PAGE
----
And so we don’t know exactly today what that will look like, maybe a little bit more time. But we should have some more detail to share on our next call.

Andrew Strelzik — BMO Capital Markets — Analyst

Great. Thank you very much.

Brian A. Jenkins — Chief Executive Officer

Thank you, Andrew.

Operator

All right. We will now take our next question from Brian Vaccaro at Raymond James. Please go ahead.

Brian Vaccaro — Raymond James — Analyst

Good afternoon and great to reconnect. Just on that last point, when do you expect to open the six that you’re finishing construction on? And how many signed leases do you currently have?

Brian A. Jenkins — Chief Executive Officer

Scott, you had in your prepared remarks, but we are — we have a limited amount of net dollar outlay on the six we have remaining for this year. But we’re going to look for more clarity and more business recovery before moving again on those stores. So while it’s a fairly small net number, we’re looking for a little more clarity and visibility before we start them again.

Scott J. Bowman — Senior Vice President and Chief Financial Officer

Yeah. So likely it would be in the back half. I’m not entirely sure right now, but that’s — our expectation right now is subject to changes in the back half.

Brian Vaccaro — Raymond James — Analyst

Okay. And then, Brian, I wanted to get your perspective on the competitive landscape as well. There is obviously a growing headwind to the business for several years pre-COVID. But what have you seen in terms of permanent closures and the like and how do you see that playing out in a post-COVID world?

Brian A. Jenkins — Chief Executive Officer

Thanks for the question, Brian. First of all I guess I would say that as I think about COVID-19, it’s clearly devastating to a number of business — many businesses, particularly if you think about consumer-facing brands, restaurants, entertainment and not to mention and understate all the people that have been impacted through loss of job and livelihoods right now. So nothing positive about that to celebrate. Really — it’s really tragic in my view.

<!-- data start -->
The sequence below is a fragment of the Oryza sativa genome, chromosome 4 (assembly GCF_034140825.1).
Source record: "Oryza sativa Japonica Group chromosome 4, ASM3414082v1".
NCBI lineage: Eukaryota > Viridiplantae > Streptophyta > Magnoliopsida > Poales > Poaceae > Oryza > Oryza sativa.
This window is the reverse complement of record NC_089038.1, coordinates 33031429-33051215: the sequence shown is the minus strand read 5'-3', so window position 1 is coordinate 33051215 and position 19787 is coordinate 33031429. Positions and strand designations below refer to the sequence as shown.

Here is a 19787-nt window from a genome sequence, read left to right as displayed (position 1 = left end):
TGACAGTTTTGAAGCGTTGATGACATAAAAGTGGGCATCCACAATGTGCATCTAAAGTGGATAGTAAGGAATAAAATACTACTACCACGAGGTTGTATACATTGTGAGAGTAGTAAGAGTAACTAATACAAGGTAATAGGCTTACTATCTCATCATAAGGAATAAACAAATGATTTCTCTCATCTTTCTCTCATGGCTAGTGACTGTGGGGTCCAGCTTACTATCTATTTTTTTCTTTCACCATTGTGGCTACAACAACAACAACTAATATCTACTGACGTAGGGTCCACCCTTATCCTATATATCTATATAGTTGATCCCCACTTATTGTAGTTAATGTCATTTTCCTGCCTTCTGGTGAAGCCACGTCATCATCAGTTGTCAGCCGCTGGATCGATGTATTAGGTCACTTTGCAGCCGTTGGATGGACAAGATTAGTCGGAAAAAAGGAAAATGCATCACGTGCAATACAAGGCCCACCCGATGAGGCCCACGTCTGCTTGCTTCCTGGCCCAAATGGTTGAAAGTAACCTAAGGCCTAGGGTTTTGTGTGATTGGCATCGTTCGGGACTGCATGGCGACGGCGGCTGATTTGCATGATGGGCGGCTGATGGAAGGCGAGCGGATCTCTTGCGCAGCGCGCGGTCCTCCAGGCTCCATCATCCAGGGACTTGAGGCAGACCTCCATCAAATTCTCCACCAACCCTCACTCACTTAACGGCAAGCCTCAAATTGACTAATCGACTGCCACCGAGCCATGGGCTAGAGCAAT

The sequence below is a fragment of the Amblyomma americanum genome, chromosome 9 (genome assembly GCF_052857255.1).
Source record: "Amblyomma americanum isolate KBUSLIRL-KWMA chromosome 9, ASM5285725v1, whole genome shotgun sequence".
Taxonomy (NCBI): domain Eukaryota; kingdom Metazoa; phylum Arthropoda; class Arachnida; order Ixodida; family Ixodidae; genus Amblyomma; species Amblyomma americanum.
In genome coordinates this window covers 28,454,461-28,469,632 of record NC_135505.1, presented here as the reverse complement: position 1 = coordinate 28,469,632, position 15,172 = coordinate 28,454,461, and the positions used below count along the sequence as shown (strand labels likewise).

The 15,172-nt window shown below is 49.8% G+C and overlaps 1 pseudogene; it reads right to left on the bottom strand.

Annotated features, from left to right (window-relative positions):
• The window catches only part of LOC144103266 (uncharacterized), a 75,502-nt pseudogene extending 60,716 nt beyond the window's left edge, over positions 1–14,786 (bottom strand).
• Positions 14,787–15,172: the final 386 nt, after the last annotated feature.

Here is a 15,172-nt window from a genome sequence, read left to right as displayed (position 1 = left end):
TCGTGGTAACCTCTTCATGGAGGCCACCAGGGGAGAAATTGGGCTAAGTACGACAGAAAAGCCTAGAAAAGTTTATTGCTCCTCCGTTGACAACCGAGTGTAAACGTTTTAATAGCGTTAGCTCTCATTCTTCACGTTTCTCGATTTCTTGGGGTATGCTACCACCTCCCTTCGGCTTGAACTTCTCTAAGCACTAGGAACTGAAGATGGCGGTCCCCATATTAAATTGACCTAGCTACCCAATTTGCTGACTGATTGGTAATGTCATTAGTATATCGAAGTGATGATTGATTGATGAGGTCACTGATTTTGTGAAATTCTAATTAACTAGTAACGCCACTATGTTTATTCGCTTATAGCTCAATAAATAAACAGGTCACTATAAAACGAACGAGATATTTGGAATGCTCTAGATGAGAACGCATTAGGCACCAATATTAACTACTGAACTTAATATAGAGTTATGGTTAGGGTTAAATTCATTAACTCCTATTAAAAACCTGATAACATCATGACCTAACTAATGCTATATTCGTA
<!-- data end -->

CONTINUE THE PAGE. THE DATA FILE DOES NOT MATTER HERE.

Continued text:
That said, as we think about what we’ve been facing particularly over the last three to four years, we’ve seen a rapid growth in the number of brands coming into the space — into our space and the speed at which they were developing new stores. So clearly, we’ve had a lot of hot headwind for a long time. And I think it’s going to take a little bit of time for some of the dust to settle, at least on some of these companies, some of our competitors, but I do think there is a pretty good chance. The odds are that there will be, one or two things, either a number of the names that don’t reopen or at least aren’t growing at the same pace in terms of the rate of growth for some period of time. So as I think about us, we’re — we define the space, we are a leader in this space. And I think we’re well positioned to emerge in even a better competitive position post-COVID, I really do. And we’ve seen some of our competitors that haven’t opened any stores right now or some that have opened very, very few. So I can’t speculate on what that means about most of the companies are private what that’s going to end up being. But I think we’re going to see less competitive headwind here on the other side.

Brian Vaccaro — Raymond James — Analyst